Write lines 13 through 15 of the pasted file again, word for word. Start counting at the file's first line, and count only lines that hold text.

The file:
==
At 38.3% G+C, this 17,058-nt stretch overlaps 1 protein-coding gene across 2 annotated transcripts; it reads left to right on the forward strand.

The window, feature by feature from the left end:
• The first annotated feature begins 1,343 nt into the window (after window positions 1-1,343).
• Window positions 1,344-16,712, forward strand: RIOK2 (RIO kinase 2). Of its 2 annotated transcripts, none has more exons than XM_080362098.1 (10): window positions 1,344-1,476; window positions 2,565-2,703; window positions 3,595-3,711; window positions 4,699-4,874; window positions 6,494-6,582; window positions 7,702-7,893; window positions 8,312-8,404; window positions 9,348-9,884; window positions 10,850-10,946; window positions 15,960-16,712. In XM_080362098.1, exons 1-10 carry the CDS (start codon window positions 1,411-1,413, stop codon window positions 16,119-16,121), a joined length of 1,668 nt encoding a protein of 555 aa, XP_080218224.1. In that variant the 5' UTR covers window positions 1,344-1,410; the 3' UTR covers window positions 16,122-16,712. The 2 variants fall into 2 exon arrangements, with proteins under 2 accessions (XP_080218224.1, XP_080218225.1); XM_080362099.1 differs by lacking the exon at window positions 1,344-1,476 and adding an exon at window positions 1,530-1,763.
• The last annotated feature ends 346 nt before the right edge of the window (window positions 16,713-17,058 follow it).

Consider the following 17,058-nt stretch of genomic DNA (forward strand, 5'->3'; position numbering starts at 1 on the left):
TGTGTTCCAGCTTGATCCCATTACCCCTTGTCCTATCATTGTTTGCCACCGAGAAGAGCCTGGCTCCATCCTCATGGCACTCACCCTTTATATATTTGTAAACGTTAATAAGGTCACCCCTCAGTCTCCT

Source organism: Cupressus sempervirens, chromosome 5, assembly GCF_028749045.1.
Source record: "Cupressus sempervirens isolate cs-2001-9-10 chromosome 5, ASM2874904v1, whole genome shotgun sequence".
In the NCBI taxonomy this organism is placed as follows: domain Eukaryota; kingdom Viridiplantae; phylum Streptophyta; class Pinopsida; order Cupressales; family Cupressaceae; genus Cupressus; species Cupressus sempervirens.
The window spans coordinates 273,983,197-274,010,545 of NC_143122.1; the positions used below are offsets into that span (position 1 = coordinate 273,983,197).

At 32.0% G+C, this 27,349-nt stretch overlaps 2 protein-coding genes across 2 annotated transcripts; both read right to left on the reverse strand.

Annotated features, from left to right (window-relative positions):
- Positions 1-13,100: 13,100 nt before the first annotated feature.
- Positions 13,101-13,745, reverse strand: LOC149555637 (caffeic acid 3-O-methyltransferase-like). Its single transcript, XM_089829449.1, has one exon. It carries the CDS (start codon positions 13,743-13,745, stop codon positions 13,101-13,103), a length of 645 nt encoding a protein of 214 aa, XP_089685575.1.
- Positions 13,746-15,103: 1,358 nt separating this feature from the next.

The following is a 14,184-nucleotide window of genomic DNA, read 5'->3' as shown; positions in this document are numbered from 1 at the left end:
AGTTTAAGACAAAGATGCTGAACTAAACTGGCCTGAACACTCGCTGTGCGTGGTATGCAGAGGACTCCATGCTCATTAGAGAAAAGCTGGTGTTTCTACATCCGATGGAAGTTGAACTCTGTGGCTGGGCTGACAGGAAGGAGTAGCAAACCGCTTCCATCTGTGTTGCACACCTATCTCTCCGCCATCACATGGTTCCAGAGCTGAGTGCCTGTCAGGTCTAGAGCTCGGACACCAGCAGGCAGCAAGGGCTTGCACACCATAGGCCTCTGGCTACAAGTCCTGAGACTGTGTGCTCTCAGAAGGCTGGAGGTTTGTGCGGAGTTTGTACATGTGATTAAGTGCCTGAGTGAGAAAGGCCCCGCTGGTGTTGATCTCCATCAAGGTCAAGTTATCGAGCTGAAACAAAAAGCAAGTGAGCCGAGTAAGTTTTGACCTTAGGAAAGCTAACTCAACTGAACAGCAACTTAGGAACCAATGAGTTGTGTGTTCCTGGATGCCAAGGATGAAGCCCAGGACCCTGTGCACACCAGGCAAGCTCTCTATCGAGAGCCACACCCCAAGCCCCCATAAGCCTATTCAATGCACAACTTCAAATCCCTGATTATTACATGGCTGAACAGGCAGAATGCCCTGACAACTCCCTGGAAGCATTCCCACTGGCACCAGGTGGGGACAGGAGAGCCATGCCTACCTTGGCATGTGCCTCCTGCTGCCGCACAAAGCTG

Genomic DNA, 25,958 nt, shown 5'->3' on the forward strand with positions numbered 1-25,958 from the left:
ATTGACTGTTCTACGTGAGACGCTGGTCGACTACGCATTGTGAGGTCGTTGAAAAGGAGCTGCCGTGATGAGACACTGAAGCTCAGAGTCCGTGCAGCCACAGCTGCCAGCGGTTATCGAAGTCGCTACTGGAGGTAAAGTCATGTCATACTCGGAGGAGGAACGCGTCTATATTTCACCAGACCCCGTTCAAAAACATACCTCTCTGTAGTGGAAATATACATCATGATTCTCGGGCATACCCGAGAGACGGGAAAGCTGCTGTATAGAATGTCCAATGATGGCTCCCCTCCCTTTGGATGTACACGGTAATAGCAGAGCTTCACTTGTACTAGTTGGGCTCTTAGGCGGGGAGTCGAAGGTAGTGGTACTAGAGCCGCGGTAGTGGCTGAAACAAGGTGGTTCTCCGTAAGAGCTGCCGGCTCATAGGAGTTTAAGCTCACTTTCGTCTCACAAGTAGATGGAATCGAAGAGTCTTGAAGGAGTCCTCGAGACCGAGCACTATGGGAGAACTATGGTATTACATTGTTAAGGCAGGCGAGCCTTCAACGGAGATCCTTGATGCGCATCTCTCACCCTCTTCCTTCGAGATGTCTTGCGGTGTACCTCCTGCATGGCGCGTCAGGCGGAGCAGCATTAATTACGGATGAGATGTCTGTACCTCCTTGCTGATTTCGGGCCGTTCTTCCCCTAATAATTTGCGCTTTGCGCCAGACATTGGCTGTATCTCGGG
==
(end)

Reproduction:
Annotated features, from left to right (window-relative positions):
- Positions 1-13,100: 13,100 nt before the first annotated feature.
- Positions 13,101-13,745, reverse strand: LOC149555637 (caffeic acid 3-O-methyltransferase-like). Its single transcript, XM_089829449.1, has one exon. It carries the CDS (start codon positions 13,743-13,745, stop codon positions 13,101-13,103), a length of 645 nt encoding a protein of 214 aa, XP_089685575.1.